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Hydraulic-Powered Wire Stretcher
If you have trouble stretching long lengths of fence wire or if you use long stretches of wire for other purposes on the farm, you'll be interested in this hydraulic-powered wire stretcher invented by hops farmer Henry Charvet of Grandview, Wash.
  The powered stretcher consists of a 1 1/2-in. dia., custom-built cylinder with a 3/4-in. dia. rod and a heavy duty come-along pinned to each end. The cylinder is controlled by an open center valve that's equipped with a built-in relief valve. It's powered by tractor hydraulics. The remote control valve is equipped with a pressure gauge.
  Charvet grows hops on heavy-gauge wire strung 18 ft. off the ground, 7 ft. apart. The hops climb up strings that trail down to the ground.
  "It was a relatively simple device to make. We use thousands of wires to grow hops. We don't have to tighten them all every year, but we do quite a few.
  "The relief valve keeps the operator from over tightening the wire. We usually keep the relief valve pressure at between 400 and 600 lbs., although that figure will vary depending on the wire size and type. We use a low carbon no. 4 wire. We use a formula to calculate how much pressure we put on the wire. It should be noted that the pressure on the gauge is not the pounds of tension on the wire. To determine the pounds of pull on the wire, use this formula: Force in pounds equals gauge pressure times cylinder area minus the rod area. For example, using my cylinder and the above formula, 200 psi gauge pressure equals 270 lbs. of pull where area equals diameter squared times .7854."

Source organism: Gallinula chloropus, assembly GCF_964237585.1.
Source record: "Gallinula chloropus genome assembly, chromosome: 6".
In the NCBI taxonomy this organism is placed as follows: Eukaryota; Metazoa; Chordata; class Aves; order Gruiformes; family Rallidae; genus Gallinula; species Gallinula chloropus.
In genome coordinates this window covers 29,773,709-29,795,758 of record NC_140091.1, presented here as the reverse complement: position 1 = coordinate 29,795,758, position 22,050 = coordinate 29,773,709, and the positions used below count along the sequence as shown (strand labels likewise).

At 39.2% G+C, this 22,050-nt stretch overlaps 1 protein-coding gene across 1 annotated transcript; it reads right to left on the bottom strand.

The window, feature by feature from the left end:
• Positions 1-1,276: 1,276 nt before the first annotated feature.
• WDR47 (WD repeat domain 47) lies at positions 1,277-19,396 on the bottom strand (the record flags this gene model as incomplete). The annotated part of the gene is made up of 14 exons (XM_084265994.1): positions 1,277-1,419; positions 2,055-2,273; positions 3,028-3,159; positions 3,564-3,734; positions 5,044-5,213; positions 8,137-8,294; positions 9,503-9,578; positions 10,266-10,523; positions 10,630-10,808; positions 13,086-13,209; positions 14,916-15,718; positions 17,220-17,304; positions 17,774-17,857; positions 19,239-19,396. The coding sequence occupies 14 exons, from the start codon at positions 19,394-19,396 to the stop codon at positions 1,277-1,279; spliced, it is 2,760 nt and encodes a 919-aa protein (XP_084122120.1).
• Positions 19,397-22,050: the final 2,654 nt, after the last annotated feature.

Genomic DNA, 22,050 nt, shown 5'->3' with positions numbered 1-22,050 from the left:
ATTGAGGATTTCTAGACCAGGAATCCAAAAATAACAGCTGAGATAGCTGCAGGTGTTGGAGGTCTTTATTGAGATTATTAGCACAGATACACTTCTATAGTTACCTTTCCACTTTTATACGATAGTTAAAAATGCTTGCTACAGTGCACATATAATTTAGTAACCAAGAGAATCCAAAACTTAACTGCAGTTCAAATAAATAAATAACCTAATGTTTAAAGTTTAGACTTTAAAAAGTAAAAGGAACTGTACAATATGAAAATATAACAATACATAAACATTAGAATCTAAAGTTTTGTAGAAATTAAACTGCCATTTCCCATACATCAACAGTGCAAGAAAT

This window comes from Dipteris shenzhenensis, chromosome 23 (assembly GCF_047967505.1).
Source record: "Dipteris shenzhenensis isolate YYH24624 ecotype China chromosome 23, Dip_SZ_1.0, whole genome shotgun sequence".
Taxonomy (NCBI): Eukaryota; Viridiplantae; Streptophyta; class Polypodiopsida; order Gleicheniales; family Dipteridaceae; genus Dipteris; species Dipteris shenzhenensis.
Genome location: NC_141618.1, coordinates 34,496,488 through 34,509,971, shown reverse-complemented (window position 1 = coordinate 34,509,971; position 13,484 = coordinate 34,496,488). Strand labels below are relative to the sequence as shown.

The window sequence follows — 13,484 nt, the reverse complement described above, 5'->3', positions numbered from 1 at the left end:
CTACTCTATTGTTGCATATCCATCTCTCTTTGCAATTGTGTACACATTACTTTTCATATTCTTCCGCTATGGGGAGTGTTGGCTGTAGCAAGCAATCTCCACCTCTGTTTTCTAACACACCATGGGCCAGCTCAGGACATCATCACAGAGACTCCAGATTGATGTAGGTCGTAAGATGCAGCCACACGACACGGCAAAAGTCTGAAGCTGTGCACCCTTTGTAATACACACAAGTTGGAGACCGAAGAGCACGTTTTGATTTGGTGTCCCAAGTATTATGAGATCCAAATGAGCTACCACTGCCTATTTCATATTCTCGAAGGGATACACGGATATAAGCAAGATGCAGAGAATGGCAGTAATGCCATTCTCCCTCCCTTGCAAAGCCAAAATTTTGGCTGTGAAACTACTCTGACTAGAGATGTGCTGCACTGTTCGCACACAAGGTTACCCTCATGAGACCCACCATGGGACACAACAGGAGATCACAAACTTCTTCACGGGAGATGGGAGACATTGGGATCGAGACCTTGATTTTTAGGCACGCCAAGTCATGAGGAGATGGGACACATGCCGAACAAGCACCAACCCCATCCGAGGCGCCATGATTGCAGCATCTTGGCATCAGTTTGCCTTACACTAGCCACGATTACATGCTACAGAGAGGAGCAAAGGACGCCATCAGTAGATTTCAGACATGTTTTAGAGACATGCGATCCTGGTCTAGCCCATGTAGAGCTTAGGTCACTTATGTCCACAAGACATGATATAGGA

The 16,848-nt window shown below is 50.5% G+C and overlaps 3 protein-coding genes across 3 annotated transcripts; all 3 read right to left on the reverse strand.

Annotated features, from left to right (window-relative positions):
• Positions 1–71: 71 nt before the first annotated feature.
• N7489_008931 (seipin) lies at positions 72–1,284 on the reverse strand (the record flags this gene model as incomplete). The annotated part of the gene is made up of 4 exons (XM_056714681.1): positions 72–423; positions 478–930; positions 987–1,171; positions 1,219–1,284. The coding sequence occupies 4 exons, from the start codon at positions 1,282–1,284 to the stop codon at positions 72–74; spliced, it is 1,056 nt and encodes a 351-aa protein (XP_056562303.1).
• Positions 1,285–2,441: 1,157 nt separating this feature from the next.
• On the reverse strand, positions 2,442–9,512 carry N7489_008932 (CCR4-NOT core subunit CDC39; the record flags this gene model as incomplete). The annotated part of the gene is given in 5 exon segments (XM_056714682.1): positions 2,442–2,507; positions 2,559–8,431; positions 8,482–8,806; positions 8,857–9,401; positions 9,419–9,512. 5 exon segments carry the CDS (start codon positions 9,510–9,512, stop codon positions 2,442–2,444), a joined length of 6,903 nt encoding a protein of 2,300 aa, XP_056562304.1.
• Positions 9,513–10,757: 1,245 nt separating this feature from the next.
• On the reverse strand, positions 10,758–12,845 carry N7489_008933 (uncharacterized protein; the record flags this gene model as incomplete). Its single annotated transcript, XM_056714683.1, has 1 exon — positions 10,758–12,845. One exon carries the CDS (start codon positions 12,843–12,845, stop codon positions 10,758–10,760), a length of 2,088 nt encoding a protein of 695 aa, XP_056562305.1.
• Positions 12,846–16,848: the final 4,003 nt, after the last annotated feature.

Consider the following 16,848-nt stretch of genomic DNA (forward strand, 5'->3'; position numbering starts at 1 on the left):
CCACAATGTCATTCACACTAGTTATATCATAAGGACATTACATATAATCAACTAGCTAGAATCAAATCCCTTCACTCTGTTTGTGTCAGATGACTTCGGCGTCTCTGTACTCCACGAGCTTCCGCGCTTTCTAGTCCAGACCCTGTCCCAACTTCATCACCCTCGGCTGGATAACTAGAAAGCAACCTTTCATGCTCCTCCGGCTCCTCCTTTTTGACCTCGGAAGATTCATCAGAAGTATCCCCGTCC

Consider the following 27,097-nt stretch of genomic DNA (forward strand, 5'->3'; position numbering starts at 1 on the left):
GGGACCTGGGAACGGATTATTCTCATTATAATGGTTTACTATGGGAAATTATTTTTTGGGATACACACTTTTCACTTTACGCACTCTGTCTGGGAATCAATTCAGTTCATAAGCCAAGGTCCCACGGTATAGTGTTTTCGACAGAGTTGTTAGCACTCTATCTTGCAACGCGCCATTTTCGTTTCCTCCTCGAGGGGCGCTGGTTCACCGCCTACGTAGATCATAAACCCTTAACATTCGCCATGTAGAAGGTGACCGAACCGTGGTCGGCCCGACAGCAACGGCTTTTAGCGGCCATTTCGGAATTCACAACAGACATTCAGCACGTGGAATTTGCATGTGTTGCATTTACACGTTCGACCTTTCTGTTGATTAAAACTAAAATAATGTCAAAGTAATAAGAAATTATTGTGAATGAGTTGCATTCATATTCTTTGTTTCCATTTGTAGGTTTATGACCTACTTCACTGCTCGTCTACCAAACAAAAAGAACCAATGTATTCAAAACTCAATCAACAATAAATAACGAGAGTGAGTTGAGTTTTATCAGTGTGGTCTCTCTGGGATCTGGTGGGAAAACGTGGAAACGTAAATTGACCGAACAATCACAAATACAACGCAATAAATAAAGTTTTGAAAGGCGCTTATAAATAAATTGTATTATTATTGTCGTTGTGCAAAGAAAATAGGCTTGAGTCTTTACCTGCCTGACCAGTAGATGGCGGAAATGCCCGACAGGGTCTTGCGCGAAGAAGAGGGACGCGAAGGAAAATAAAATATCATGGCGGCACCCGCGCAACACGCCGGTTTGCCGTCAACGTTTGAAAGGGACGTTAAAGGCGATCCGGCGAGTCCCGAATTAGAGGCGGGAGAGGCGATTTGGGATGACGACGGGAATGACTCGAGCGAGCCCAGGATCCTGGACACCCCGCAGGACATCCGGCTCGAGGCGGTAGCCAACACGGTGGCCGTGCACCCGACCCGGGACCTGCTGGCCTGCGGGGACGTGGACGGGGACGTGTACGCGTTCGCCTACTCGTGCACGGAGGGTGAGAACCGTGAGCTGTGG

Contact: FARM SHOW Followup, Henry Charvet, 1551 Chase Road, Grandview, Wash. 98930 (ph 509 882-1368).

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2001 - Volume #25, Issue #3